The semiconductor industry has seen some exciting times. The advancement in technology that created new end markets for semiconductors beyond the PC and smartphone space, such as Artificial Intelligence, Internet of Things and autonomous vehicles. This suggests that the demand for semiconductors will remain robust in years to come. In 2017, the semiconductor industry saw a growth of 19% to 20% last year, which was exceptional and many analysts believe that favorable market conditions will persist, even though growth will slow down. For example, Gartner has doubled its revenue growth forecast to 7.5%, projecting the global market to $451 billion.
However, despite the positive industry outlook, semiconductor companies will face a number of challenges. Moore’s law, an observation made in 1965 by Intel Corporation (NASDAQ:INTC) CEO Gordon Moore that predicted that the number of transistors per square inch on integrated circuits would double every two years (later revised to 18 months), is showing signs of slow down, with Intel itself saying that it has slowed down the pace at which it releases new chip-making technology. As physical limitations of semiconductors are starting to apply, chipmakers will have to appeal to software and applications to improve the efficiency of semiconductors. Given that technology like AI, IoT and autonomous vehicles require a lot of computing power, semiconductor companies will have to ramp up their R&D spending in order to deal with the demand.
Cyber security is another issue faced by the semiconductor industry. Earlier this year, the industry made headlines when it was discovered that certain processors have some major security flaws, which would allow attackers to bypass security protocols and read data stored in memory. Tech companies released software to patch the vulnerabilities and semiconductor makers should make it a priority to integrate security protocols at the hardware level without affecting the performance and the security of hardware will remain one of the priorities for chipmakers in the foreseeable future, as attacks become more sophisticated as well.
Companies have found one way to both address their challenges and remain relevant in the continuously-evolving semiconductor market: consolidation. In the last several years, we have witnessed a major wave of M&A activity in the semiconductor industry. Among the major deals were the $37 billion Avago – Broadcom Ltd (NASDAQ:AVGO) deal, the acquisition of Freescale by NXP Semiconductors NV (NASDAQ:NXPI) and Intel Corporation (NASDAQ:INTC)’s purchase of Mobileye and Altera in deals worth a combined $32 billion. Some acquisitions are still ongoing, such as QUALCOMM, Inc. (NASDAQ:QCOM)‘s $44 billion bid for NXP Semiconductors NV (NASDAQ:NXPI). The pinnacle of the consolidation wave was considered Broadcom Ltd (NASDAQ:AVGO)’s $117 billion bid to acquire QUALCOMM, Inc. (NASDAQ:QCOM), but the deal was blocked by the White House, citing national security concerns. Given that previously the President had blocked for similar reasons the acquisition of Lattice Semiconductor by Canyon Bridge Capital Partners and the unprecedented amount of deals in the last couple of years, the M&A activity is expected to die down over the next few years. However, the consolidation has provided chipmakers with lots of benefits in terms of economies of scale and diversification, which allowed companies to cut down on costs and expand product lines.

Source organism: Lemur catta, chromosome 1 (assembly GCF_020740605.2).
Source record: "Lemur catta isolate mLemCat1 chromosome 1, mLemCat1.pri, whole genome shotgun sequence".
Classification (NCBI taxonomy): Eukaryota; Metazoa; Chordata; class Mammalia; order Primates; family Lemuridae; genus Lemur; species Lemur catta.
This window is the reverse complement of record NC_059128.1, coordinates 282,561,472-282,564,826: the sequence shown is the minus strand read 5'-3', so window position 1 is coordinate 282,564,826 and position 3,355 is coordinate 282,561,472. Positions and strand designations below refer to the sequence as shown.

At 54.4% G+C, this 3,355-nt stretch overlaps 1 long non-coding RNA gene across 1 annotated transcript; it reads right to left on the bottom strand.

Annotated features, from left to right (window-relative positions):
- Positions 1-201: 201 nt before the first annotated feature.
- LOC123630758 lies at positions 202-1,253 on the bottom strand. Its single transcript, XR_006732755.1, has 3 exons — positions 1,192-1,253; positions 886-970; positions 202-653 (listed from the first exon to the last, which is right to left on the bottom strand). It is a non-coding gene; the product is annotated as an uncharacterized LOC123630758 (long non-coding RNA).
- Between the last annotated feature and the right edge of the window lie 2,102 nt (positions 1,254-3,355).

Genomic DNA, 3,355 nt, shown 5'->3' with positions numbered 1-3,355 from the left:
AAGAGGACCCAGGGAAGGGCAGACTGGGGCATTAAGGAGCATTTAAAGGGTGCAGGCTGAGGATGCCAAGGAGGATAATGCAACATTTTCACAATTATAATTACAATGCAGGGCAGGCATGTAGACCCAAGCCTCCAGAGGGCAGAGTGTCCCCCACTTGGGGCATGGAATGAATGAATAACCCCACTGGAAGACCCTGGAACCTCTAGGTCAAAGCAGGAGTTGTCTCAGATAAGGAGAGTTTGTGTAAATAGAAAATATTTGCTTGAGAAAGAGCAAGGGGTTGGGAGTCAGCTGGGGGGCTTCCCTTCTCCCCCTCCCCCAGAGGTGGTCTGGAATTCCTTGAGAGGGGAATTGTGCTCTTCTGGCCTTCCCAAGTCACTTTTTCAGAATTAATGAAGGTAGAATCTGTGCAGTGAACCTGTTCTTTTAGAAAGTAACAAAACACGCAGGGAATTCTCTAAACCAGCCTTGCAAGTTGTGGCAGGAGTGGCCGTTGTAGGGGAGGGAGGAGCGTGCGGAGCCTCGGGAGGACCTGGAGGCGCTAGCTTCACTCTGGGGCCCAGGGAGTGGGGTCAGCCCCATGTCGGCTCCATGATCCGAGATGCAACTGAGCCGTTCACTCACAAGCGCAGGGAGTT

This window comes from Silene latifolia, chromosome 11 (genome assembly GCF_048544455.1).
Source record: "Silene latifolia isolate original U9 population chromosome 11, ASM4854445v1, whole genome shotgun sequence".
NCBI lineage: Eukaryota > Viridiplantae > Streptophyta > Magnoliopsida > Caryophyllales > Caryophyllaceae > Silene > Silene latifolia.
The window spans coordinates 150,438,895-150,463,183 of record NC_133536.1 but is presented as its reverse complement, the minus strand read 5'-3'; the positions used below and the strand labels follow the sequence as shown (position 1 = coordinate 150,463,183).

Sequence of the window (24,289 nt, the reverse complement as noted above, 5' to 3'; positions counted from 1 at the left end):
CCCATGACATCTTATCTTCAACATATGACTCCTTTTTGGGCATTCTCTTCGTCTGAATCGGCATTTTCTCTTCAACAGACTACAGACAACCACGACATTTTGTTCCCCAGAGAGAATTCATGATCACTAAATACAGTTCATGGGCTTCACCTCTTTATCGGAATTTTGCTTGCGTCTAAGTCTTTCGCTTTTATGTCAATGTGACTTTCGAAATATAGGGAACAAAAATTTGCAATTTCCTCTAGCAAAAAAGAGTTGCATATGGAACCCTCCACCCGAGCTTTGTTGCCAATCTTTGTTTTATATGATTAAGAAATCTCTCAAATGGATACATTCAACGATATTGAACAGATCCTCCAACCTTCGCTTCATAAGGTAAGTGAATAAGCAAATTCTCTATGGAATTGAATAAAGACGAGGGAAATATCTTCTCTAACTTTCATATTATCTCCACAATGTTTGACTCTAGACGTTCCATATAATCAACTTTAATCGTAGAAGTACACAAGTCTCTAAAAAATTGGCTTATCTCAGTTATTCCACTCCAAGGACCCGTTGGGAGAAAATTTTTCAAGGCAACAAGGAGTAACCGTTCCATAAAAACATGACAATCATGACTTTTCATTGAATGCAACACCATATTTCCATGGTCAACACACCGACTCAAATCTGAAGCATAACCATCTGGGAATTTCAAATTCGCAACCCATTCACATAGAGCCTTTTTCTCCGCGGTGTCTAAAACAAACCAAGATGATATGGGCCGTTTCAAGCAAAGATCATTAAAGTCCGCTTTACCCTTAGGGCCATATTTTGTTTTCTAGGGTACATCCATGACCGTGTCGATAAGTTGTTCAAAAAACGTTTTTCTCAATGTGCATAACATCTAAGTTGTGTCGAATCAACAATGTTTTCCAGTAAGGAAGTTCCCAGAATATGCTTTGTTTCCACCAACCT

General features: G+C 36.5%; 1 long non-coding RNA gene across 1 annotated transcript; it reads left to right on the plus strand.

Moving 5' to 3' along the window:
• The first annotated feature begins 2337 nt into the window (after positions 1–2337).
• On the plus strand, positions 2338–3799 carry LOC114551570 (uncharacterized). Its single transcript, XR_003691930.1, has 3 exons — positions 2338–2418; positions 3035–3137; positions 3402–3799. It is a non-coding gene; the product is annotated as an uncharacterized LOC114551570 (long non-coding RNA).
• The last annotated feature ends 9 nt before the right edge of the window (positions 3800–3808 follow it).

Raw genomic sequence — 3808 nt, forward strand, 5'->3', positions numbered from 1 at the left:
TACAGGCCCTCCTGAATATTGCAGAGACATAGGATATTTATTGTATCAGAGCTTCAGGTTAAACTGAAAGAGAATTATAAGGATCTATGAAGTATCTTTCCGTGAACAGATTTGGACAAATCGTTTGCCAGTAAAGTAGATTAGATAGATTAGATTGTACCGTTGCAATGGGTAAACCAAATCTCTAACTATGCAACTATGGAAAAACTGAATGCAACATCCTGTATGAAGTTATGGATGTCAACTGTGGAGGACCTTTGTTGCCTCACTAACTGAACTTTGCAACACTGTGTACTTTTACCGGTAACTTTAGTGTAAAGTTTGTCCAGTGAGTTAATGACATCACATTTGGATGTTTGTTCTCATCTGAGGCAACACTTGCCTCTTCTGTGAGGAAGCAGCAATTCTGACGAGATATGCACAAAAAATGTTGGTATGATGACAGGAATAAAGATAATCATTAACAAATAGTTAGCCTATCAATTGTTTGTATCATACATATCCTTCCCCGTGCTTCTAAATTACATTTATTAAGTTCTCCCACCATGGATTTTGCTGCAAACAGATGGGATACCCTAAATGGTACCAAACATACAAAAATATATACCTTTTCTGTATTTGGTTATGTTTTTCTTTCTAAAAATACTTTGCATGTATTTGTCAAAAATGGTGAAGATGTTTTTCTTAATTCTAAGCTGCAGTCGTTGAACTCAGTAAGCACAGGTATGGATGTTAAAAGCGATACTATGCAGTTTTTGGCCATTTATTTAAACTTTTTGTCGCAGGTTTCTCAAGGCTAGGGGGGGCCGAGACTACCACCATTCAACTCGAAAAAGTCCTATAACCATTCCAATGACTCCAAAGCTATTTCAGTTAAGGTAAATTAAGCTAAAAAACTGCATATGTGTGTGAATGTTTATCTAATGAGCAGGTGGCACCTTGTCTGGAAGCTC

In this way, semiconductor companies look like very good investments, given the optimistic growth prospects and latest trends. Hedge funds are keeping an eye on semiconductors and over the past year have been piling into many companies, particularly those that are among the industry leaders. At Insider Monkey, we monitor the hedge fund sentiment by keeping track of the number of funds invested in several thousand companies at the end of every quarter. Following this activity can help smaller investors beat the market without having to invest in hedge funds. We have developed a strategy that identifies the best small-cap stocks to invest in based on their popularity among best-performing hedge funds. We share the stock picks from our strategy in quarterly premium newsletters. In addition, we have launched a monthly activist newsletter that focuses on one of 140 activist funds and discusses best ways to imitate those hedge funds in eight out of 12 issues (the other four issues provide an analysis of stocks that are most popular among activists).
Having said that, let’s take a closer look at four most popular semiconductor stocks among the hedge funds in our database. We will skip NXP Semiconductors NV (NASDAQ:NXPI), which ranks as the most popular stock, with 92 funds holding shares as of the end of 2017, due to the fact that it is currently being acquired by QUALCOMM, Inc. (NASDAQ:QCOM).